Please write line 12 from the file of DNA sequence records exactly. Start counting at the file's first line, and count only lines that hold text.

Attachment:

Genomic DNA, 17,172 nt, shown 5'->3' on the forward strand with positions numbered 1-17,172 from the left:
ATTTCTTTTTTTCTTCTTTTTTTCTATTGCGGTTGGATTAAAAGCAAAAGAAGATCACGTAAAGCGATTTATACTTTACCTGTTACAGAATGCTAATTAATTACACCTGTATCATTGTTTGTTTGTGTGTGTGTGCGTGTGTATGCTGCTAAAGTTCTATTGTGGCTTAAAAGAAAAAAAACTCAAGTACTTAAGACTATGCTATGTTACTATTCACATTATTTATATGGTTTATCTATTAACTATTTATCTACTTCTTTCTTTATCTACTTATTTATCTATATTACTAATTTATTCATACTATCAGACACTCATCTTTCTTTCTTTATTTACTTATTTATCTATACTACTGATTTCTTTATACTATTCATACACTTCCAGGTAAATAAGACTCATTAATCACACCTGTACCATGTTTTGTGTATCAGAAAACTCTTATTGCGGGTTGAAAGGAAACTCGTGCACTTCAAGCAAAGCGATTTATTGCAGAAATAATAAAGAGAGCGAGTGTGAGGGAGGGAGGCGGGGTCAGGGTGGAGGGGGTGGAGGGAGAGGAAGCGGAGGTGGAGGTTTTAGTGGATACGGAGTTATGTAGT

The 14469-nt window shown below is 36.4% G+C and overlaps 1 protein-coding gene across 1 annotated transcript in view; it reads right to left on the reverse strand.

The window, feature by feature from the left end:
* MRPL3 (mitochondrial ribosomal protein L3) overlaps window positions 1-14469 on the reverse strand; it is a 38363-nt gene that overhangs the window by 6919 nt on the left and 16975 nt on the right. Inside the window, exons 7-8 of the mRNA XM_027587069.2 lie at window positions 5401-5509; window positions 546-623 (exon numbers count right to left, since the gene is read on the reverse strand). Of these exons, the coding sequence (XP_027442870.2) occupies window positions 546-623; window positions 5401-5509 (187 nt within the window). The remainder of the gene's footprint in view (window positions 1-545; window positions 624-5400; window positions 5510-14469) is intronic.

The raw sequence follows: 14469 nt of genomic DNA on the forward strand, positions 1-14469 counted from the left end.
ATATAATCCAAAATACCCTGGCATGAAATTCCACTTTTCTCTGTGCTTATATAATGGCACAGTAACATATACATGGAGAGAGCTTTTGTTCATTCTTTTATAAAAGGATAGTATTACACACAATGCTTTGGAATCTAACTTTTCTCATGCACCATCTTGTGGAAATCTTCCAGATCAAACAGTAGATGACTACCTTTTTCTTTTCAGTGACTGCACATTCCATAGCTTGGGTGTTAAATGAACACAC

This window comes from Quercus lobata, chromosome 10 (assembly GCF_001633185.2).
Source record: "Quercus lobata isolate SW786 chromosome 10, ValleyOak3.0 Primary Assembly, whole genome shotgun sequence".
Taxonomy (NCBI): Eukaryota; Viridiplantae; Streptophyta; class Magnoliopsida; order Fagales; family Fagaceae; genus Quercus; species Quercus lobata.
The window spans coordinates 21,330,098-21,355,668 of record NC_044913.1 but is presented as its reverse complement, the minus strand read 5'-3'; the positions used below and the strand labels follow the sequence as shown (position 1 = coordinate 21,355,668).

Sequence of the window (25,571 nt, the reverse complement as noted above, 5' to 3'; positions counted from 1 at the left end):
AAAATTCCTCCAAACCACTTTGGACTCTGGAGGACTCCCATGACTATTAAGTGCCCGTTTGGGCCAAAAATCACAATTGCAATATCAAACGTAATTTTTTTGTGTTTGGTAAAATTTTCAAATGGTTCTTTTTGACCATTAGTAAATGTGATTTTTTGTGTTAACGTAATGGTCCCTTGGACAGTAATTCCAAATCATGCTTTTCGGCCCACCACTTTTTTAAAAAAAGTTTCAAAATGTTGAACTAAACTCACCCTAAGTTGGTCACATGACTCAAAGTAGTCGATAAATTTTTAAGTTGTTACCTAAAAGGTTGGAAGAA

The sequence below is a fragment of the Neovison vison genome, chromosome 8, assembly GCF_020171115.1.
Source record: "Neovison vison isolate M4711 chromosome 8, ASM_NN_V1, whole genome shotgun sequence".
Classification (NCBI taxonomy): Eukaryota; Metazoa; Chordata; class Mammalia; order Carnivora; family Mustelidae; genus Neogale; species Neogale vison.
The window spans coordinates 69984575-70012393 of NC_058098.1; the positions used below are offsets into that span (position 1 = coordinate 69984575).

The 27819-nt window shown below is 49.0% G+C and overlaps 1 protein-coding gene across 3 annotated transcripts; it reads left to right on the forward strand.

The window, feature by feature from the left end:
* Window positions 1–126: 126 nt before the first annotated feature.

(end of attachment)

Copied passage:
Sequence of the window (25,571 nt, the reverse complement as noted above, 5' to 3'; positions counted from 1 at the left end):